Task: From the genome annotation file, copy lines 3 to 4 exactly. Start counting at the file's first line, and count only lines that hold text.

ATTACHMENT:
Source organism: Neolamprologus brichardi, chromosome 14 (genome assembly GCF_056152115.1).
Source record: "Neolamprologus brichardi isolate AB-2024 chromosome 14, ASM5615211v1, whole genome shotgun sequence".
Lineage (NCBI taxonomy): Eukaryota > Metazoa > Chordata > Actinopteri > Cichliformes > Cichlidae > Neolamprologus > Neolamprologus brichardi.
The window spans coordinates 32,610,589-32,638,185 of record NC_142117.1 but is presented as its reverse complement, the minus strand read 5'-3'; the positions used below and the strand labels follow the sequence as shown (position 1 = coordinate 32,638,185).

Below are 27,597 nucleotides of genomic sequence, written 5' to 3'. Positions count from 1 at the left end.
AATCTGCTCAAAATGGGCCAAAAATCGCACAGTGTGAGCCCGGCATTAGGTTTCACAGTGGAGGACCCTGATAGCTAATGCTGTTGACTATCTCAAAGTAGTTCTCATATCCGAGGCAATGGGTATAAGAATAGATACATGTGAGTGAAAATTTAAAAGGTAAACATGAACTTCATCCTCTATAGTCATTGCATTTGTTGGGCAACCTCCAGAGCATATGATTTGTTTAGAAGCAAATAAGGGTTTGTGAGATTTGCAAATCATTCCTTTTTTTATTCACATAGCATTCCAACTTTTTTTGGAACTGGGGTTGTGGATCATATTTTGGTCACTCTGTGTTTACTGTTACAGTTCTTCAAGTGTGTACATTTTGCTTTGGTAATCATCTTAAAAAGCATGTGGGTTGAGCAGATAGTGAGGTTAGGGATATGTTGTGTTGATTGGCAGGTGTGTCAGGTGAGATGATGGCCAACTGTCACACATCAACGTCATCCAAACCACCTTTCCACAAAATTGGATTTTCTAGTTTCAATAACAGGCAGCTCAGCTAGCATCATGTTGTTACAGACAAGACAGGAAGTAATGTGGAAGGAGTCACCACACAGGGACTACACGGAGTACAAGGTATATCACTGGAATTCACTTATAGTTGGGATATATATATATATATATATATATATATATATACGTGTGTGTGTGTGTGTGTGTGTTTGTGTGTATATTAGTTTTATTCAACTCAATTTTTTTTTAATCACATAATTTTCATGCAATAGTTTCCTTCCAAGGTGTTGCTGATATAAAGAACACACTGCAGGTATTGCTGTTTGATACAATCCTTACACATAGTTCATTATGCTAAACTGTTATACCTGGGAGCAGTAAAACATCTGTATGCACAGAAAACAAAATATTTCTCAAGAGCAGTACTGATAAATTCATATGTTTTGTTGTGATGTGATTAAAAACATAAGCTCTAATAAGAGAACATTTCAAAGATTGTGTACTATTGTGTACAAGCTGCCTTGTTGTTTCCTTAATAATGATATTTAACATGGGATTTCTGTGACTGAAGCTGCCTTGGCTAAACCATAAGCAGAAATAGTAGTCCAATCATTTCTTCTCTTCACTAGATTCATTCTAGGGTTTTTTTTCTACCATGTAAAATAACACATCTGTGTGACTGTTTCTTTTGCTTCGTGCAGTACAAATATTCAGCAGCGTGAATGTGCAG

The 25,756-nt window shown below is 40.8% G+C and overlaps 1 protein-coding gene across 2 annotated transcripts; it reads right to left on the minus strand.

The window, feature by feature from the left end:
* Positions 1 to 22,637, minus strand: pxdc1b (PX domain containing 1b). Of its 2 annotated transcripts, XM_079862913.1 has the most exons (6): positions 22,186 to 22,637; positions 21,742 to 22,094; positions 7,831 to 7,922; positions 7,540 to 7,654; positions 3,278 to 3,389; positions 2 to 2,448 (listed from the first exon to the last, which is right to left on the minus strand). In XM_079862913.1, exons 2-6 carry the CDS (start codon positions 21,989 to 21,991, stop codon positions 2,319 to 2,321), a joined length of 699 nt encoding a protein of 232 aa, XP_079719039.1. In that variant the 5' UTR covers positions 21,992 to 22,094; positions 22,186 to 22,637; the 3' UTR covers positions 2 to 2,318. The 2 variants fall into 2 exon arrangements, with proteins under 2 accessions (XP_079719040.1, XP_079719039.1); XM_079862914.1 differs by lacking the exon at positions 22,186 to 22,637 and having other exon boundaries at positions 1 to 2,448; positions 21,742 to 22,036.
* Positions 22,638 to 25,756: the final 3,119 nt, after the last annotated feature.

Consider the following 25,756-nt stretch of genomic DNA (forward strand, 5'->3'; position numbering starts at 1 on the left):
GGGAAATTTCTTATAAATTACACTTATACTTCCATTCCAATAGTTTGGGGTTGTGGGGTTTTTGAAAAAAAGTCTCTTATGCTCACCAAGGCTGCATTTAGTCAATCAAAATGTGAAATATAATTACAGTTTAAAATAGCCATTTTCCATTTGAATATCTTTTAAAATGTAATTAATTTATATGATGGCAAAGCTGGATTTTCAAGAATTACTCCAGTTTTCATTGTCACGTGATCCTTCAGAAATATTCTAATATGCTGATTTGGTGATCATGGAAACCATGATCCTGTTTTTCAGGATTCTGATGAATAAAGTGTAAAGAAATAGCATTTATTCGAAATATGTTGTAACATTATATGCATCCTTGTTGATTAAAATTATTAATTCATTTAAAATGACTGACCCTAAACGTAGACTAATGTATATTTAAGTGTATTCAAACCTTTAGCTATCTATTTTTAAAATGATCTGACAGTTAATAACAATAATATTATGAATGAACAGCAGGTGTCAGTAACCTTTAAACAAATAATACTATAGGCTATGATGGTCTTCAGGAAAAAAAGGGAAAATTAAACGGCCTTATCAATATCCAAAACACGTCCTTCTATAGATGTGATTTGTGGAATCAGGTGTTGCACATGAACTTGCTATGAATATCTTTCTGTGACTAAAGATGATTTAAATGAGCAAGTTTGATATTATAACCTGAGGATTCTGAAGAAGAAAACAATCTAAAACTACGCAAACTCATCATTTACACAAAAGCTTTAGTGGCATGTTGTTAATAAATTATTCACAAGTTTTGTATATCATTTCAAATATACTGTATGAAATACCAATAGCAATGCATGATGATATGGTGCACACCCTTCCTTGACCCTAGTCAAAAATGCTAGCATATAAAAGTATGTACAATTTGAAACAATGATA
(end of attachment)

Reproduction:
Lineage (NCBI taxonomy): Eukaryota > Metazoa > Chordata > Actinopteri > Cichliformes > Cichlidae > Neolamprologus > Neolamprologus brichardi.
The window spans coordinates 32,610,589-32,638,185 of record NC_142117.1 but is presented as its reverse complement, the minus strand read 5'-3'; the positions used below and the strand labels follow the sequence as shown (position 1 = coordinate 32,638,185).